isotropic carbon
A monolithic carbon material without preferred crystallographic orientation of the microstructure.
@I03353-1@ carbon can also be a @G02687@. The isotropy can be gross (bulk), macroscopic or microscopic, depending on the structural level at which isotropy is obtained. This word is widely used today and its meaning covers all the above levels. For example, the aerospace graphites have isotropy built in by random grain orientation. Some @N04233@ are @I03353-2@ at the crystalline (sub-grain) level.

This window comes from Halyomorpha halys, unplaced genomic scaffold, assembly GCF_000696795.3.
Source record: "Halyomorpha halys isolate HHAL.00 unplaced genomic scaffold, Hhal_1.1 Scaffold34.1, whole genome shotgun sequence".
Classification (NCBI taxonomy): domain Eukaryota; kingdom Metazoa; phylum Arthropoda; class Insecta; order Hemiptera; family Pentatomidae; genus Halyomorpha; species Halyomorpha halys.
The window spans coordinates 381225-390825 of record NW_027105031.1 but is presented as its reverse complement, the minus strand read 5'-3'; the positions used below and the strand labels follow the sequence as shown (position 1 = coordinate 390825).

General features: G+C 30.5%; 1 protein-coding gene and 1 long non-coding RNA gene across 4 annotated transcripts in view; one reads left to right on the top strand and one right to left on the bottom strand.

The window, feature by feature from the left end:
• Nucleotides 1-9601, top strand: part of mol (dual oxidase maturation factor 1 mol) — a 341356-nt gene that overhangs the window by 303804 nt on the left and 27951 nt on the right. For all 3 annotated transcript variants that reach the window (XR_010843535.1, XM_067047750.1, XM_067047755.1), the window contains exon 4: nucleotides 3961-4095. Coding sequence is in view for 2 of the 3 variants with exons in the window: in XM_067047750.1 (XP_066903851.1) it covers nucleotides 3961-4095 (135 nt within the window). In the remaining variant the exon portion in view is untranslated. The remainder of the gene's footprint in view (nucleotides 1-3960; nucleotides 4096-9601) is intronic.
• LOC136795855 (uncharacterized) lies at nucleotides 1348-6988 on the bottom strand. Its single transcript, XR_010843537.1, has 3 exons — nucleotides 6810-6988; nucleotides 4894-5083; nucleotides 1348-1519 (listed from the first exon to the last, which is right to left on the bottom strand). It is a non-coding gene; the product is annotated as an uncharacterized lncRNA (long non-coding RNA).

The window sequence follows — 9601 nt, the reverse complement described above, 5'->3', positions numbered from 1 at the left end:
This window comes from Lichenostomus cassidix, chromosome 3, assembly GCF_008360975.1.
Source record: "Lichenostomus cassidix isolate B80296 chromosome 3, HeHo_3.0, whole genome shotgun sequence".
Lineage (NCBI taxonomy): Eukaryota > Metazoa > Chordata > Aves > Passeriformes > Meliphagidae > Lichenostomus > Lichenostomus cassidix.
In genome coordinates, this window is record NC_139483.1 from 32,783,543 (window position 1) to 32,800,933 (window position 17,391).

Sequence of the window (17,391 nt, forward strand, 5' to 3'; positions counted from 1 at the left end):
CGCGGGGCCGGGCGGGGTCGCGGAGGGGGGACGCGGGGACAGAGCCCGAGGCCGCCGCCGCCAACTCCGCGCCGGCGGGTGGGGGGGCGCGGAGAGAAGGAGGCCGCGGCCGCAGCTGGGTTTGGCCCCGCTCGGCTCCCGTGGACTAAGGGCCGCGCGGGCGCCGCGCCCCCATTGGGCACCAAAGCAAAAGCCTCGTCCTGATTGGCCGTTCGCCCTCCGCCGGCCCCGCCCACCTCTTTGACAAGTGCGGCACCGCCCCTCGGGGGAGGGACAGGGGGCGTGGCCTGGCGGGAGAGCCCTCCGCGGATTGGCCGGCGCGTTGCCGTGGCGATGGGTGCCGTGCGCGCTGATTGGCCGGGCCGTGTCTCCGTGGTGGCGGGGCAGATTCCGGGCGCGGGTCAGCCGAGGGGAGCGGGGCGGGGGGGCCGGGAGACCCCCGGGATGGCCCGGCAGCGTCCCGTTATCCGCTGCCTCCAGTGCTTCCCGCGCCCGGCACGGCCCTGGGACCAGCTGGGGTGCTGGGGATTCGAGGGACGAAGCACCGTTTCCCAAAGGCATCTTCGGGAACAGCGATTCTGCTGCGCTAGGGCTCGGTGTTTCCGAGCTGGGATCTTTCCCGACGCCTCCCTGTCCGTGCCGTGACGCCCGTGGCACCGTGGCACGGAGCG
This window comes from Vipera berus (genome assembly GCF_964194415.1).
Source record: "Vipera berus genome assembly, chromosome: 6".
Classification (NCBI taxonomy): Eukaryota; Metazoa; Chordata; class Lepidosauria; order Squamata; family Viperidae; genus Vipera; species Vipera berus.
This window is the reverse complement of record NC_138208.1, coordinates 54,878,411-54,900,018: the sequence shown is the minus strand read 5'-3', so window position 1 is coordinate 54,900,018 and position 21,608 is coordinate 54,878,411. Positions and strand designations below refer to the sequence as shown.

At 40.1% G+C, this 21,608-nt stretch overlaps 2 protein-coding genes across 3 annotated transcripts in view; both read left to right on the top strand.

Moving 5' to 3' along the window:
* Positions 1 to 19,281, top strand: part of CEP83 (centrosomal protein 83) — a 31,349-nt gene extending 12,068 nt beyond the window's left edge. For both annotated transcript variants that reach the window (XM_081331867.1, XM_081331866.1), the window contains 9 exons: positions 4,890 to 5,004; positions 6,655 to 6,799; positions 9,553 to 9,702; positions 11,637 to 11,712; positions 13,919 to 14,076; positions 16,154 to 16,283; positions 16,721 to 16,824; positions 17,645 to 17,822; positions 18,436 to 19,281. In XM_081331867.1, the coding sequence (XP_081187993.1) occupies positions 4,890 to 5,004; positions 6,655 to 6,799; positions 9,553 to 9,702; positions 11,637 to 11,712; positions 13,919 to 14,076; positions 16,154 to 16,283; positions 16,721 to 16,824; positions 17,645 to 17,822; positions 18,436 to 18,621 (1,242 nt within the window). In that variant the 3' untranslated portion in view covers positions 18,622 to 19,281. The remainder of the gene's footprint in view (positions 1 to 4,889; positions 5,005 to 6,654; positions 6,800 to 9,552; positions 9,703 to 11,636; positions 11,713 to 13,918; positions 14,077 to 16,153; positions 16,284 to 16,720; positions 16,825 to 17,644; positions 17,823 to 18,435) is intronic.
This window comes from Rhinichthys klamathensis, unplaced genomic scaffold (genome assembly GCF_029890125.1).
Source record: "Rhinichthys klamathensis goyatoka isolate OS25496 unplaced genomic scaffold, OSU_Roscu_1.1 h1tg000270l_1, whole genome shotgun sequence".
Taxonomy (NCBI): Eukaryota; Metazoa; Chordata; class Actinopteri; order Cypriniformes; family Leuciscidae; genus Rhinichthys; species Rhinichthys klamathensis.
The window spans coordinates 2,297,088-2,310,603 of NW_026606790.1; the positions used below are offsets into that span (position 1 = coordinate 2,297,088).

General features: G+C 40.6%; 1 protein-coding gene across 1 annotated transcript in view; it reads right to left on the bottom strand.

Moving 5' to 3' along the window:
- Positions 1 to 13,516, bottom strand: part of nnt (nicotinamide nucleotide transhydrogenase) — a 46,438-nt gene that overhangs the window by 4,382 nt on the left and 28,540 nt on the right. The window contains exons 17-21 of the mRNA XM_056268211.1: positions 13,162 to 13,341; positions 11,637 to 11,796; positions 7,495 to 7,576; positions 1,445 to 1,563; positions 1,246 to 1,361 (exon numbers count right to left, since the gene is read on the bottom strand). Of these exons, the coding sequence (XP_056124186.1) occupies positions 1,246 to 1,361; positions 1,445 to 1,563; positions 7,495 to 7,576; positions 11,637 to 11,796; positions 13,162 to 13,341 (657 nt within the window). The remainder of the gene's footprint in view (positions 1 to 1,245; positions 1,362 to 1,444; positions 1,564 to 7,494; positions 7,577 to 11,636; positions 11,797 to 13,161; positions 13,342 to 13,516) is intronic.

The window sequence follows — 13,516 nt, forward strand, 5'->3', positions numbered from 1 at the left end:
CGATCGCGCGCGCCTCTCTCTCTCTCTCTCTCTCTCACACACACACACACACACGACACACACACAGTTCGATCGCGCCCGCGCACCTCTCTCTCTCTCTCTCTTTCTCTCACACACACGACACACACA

PAC, 1995, 67, 473. 'Recommended terminology for the description of carbon as a solid (IUPAC Recommendations 1995)' on page 495 (